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Posts from December 2008

Where I'll Be In Q1 2009

I am working hard at not going on the road as much in 2009 as the last 20 months have been rather exhausting. Between the planning of my two wedding events in 2007, the two events, one in Montpeyroux France and the other in San Francisco, plus the extended renovations in my community to 90 homes, plus my own home's expansion, those months have been an enormous toll on my body, and my mind.

In many ways, it has been a learning experience. First, I truly do work from anywhere. My business has grown dramatically in scope and size. Our work output only goes from great to greater heights and the time I spend away from home allows me to pursue my other passion, wine and food as I can always find a great place to find both.

But with 2009 only a few days away, it's time to take stock of what the first quarter has in store:

January 4-8 San Francisco for MacWorld

January 8-11 Las Vegas for CES

January 25 a trip to New York City for meetings

February 2-4 Miami Florida TMC's Internet Telephony and 4G Conferences

February 10-11 New York City Jeff Pulver's Social Media Summit

February 15-19 Barcelona for the Mobile World Congress*

March 3-5 Burlingame, CA for eComm 2009

March 15-21 Decouverte du Rhone, Rhone Valley, France (and likely a few more days on both ends)

So much for traveling less... :-(

AT&T's UVerse Named "Product of the Year" By SF Examiner

I have to wonder what the SF Examiner would have said if they had either Verizon's FIOS or SureWest's FTTH connectivity.

In areas where AT&T is the only option to the cable company, AT&T's UVerse is looking like a pretty good home or workplace upgrade to DSL. I mean, in some areas they are promising 18 megs down, but only a paltry 1.5 megs up.

The cable guys are moving up the ladder with Docsis 3.0 already, with promises of 100 megs down and significant upload speeds that vary per market and system operator.

My second home in Sacramento has SureWest which offers triple play, and 50 Megs up and down, and some of the best customer support around. (They answer fast, fix things faster and basically you don't need much from them)

The great thing about SureWest is I have an open pipe to the Internet. Some FIOS users tell me that they are stuck using Verizon's DNS and SMTP. That's the same way some cable operators are with using their SMTP vs. your own, by blocking port 25. I'm not sure how UVerse handles that, but it is an issue for those who work at home and want to use their own office mail servers.

Bottom line, if the Examiner thinks UVerse is the Product of the Year, all they need to do is go 90 miles east and see what a real Product of the Year is like. Go East Young Man and get SureWest.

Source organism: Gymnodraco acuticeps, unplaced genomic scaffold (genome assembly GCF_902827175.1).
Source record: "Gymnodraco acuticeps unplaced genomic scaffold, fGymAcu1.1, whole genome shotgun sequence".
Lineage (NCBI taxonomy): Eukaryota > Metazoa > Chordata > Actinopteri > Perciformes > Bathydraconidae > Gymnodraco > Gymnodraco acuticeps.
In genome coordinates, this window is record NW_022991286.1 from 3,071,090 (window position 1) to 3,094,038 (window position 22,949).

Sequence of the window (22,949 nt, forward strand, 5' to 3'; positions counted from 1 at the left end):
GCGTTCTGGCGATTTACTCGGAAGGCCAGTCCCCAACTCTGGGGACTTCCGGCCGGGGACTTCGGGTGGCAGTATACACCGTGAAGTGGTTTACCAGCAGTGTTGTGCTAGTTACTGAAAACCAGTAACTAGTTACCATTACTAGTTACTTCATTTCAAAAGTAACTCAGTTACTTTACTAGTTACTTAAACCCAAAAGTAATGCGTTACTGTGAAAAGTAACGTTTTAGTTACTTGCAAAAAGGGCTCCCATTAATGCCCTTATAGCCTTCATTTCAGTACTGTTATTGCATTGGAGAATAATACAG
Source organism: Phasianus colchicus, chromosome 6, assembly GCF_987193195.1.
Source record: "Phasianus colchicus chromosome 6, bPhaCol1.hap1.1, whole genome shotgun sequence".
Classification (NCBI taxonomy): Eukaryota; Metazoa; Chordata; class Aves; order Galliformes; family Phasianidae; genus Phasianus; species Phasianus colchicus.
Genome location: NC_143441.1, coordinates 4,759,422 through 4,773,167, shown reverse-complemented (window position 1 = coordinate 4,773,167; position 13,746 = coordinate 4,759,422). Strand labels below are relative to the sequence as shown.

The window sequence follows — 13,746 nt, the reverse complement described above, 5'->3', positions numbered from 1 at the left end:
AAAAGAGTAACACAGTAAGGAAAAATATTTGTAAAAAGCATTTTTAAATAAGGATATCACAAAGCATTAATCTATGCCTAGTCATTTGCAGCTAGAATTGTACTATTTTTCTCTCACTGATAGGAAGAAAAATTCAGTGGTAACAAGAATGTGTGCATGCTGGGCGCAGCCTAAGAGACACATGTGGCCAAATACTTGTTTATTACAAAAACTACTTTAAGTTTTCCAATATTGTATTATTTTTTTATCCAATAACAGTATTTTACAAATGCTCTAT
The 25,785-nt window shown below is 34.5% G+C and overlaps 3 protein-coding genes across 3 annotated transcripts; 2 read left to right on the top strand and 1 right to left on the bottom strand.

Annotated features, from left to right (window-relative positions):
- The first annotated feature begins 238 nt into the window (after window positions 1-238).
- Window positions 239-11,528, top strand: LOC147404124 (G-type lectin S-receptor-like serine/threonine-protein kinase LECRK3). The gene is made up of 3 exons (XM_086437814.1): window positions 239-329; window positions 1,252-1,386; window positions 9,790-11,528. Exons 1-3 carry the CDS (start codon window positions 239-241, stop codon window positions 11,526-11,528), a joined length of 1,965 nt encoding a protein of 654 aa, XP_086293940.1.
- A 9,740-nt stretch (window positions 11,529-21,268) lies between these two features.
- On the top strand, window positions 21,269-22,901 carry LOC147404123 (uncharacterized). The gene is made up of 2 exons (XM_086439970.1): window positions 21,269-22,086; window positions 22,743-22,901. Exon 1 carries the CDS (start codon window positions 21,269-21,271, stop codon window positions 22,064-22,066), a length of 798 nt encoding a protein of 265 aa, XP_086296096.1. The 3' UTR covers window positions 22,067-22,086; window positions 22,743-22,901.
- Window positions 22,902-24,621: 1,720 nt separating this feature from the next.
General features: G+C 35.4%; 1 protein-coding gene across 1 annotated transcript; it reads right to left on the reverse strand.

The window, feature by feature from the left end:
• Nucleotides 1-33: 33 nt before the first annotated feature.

Ringful is So Me Too

Back in 2005 client Iotum went to Demo, captured a Demo god award for Pronto, a conference all and calendar mashup that brought intelligence to the conference calling arena.

Last year client ifByPhone rolled out what Professor Mashup Thomas Howe calls one of the easiest to use Voice API platforms around.

Now I see Ringful has emerged on the scene with a platform that looks so Deja Vu.

They even have the Alias calling that TalkPlus tried back in 2007.

Give me something new (and useful) please. There has to be more than conference calling and Facebook VoiceMail (as if we want another FB VM app)

Optus in Australia Blocking VoIP in The Middle

For companies that sell their services solely based on VoIP in the middle, this move by Optus isn't good news.

In essence what Optus is doing and saying to their customers is if you're their contractee, all calls go over the Optus network and the Optus long distance network. No dialing around. No call backs, no VoIP in the middle. No cheap calling.

Well with three other carriers in Australia not behaving like Optus the answer is simple. Do the math. Figure out the break even point. Terminate the contract at that point, then switch and keep using the discount calling services with another carrier.

Print is Dead, Radio Is Next

History always repeats. No question about that.

First media form to grow big was the newspaper. Chains emerged. Profits soared. The most powerful force in any community was the newspaper. Think about it, every major comic strip from SuperMan, to the Green Hornet to Spiderman had the newspaper as a center piece of the story line.

Perry White, Clark Kent, Lois Lane. Brett Reed. Peter Parker. J. Jonah Jamison.

They were the characters that were the stars of the strips, and later the TV series' and eventually the movies in the case of Superman and Spiderman. The newspaper publisher, editor, reporter and photographer were the king.

City halls created "press rooms." Public Information Officer positions in city government and within agencies were plum assignments, as the access to the media from those jobs was unduplicated. The print reporters deadlines were what set the stage for the news. They made the agenda and set the stage for everything the public knew.

Radio started big time in the late 1920s, but it was really in the 30's and 40s that it took off and through the 90s was responsible for profits as record growth, more people in cars, FM carry static free since the 70s and of course the concept of the format. Radio was never hurt by TV, not the way the printed word was hurt by the Internet, as it was very hard to take TV with you, so radio was the portable "media" of choice for those on the go.

But just as print is for the most part dead, so too is radio as we knew it. Put bluntly, mass media is a thing of the past. All hail personal media.

This seismic shift that occurred is and will be borne as a result of the Internet arrival and from the start some in radio thought they could control the net. They didn't and they can't, so while print was suffering the radio groups made a killing, consolidation, market saturation and domination by a few very well funded groups. But radio has killed off the concept of the music station. It's all corporate programming, without any personality. Sure the best music in radio is over satellite for the masses, but the arrival of the Internet and now it's explosive growth fueled by broadband and cheap 3G access means that personal music is the next horizon.

The media companies that catch on and realize that the radio airwaves were the broadband pipe of the 20th century and embrace the personalization model of content delivery will be the winners.

Radio may be around, but just like the newspaper conglomerates, the large broadcasting consortiums will either embrace a new model, sell off or become the dinosaurs of the 21st century.

Update--> TechCrunch refers to a Pew Research Center report that the net is more popular as a source for news than newspapers. DUH. But the world is moving away from text to audio, and yes Gracie, Video. Think about it. The keyboard on the iPhone is nothing great. The new Verizon Storm, made by RIM, is hardly a touch typists dream come true, and even the Android, despite its more Blackberry like tactile keyboard is only passable for typing.